The origins of Virginia’s unusually restrictive marijuana market date back to 2017-2018, when Republicans controlled both chambers of the state legislature. Lawmakers carved up the state into five regions to service what was originally envisioned as a way for patients with epilepsy to access cannabidiol (CBD) or THC-A oil, though the program was greatly expanded in subsequent years. The awarding of those licenses sparked several unsuccessful lawsuits, with some losers protesting a lack of transparency.
One of the licensees, for the rights to a service area centered in Staunton, has been caught in a lawsuit that has yet to be resolved. The four remaining service areas are up and running. They all grow, process and sell medical marijuana, a process known as “vertical integration.”
It’s a system that’s worked well for the trio of companies in the medical business.
Erich Mauff, founder of Jushi, which has a hold over the Northern Virginia medical market, described Virginia as “nothing but a home run” in a 2020 interview with Marijuana Business Daily. Jushi executives have noted that five of the wealthiest neighborhoods in Virginia lie within the boundaries of its medical monopoly. The company sent contributions to more lawmakers than any other single donor ahead of this year’s legislative session, according to an analysis from the Virginia Public Access Project.
Columbia Care has monopolies in two of Virginia’s four operational regional markets, part of its broader footprint in 17 states, Washington, D.C. and the EU. CEO Nicholas Vita said the dispensaries in Richmond (where it operates under the name gLeaf) and Portsmouth set sales records for any dispensary in the history of the company on the first day they sold smokable marijuana flower in September.
“That’s a very big deal,” Vita said in an interview with the New Bedford Guide that month. “That’s an indication of how strong the patient demand is there.”
Still, it’s really the illicit market that has the ultimate head start, argues Ngiste Abebe, Columbia Care’s vice president of public policy who also sits on Virginia’s Cannabis Control Authority. Allowing medical operators to sell won’t eliminate that market, but it will help make a dent against illegal operators, who don’t pay taxes and are unlikely to cover their employees’ health care. Lawmakers might also bake in “canopy limits” restricting the number of plants that operators can grow.
“You don’t get to snap your fingers and suddenly turn on an entire industry,” Abebe says. “You can’t roll out a social equity program in a single day. And so other states have used their medical programs to help assist in that transition.”
The war on drugs took a heavy toll on Black and brown communities across the U.S. In Virginia, a 2019 state report found Black individuals were three and a half times more likely to be arrested on marijuana charges and four times more likely to be convicted from 2010 to 2019. That trend persisted even after lawmakers decriminalized marijuana in 2020.
The existing medical marijuana operators all say they’re committed to diversifying a marijuana industry whose leaders so far skew heavily white and male. In other states, large operators have offered smaller entrepreneurs training and capital to get off the ground, saying there’s more than enough business to go around. They’ve also steered money and support to criminal justice reform groups. Columbia Care, for example, stocks strains from so-called social equity producers – often people of color from communities impacted by the war on drugs, and says it supports “an expanded, more diverse, more impactful cannabis community in Virginia.”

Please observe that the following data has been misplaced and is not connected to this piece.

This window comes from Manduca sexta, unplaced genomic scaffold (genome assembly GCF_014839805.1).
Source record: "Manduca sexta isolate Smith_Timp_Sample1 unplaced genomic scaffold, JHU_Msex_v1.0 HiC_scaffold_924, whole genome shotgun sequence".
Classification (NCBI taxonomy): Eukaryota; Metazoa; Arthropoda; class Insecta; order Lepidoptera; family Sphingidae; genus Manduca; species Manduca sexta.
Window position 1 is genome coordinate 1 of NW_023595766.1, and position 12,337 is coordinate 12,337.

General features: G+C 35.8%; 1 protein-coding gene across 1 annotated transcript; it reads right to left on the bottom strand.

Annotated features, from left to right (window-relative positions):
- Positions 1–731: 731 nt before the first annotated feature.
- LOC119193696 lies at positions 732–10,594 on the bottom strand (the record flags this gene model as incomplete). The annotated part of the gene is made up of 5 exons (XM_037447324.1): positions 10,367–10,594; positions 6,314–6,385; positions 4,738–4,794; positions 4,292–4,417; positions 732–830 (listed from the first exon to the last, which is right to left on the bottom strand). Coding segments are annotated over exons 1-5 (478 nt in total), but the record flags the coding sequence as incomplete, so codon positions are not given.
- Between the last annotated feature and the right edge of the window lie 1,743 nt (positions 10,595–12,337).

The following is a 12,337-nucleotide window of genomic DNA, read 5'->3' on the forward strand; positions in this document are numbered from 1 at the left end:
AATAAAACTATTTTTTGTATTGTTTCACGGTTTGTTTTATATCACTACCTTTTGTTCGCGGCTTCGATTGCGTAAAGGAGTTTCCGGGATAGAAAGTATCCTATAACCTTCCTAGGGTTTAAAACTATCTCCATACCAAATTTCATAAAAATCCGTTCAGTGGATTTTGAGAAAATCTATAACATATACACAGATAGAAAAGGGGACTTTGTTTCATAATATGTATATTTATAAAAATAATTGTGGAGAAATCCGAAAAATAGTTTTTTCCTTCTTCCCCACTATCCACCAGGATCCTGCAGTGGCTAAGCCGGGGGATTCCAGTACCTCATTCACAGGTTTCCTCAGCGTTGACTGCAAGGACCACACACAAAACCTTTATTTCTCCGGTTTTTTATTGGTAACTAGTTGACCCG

Racial equity advocates are skeptical that those efforts make a dent. In a report published Thursday, the Minority Cannabis Business Association argues that states and operators across the U.S. have failed to live up to their rhetoric around promoting equity. That’s in part because states have repeatedly given multi-state medical operators a head start, few of which are run by people of color.
“Creating these limited markets is very much a business model,” Littlejohn says. “And the failure of many of these social equity programs is by design.”
Littlejohn has proposed a couple alternatives she says have yet to find traction. Lawmakers could require Virginia’s big three medical players to work with a smaller, minority-owned business partner to sell during the transition period; one current bill requires they incubate five qualified social equity retailers that would open later. Or Littlejohn says, lawmakers could simply start all sales at the same time, waiting until state regulators have finalized the rules surrounding legal marijuana sales and built out their staff.
The debate over the temporary marijuana sales is part of a larger fight over equity provisions Democrats passed last year. Their plan, which has already been revised this year, calls for taxing marijuana sales at 21% and directing 30% of those revenues toward programs in communities hit hardest by the war on drugs. A set amount of licenses would be set aside for “social equity applicants,” including people who live in communities that are economically disadvantaged or that have disproportionately been policed for marijuana crimes.
Legislation introduced by Del. Michael Webert (R-Marshall), the main proposal under consideration in the GOP-controlled House of Delegates, would cut the state tax on cannabis sales to 10% and send the revenues toward repairing or replacing the roofs of public elementary and secondary school buildings. Republicans have also balked at provisions that would allow people previously convicted of felonies into a special pool of social equity licenses.
Webert’s bill has yet to be docketed for a hearing – a signal of the difficult path ahead for marijuana legislation in the divided legislature.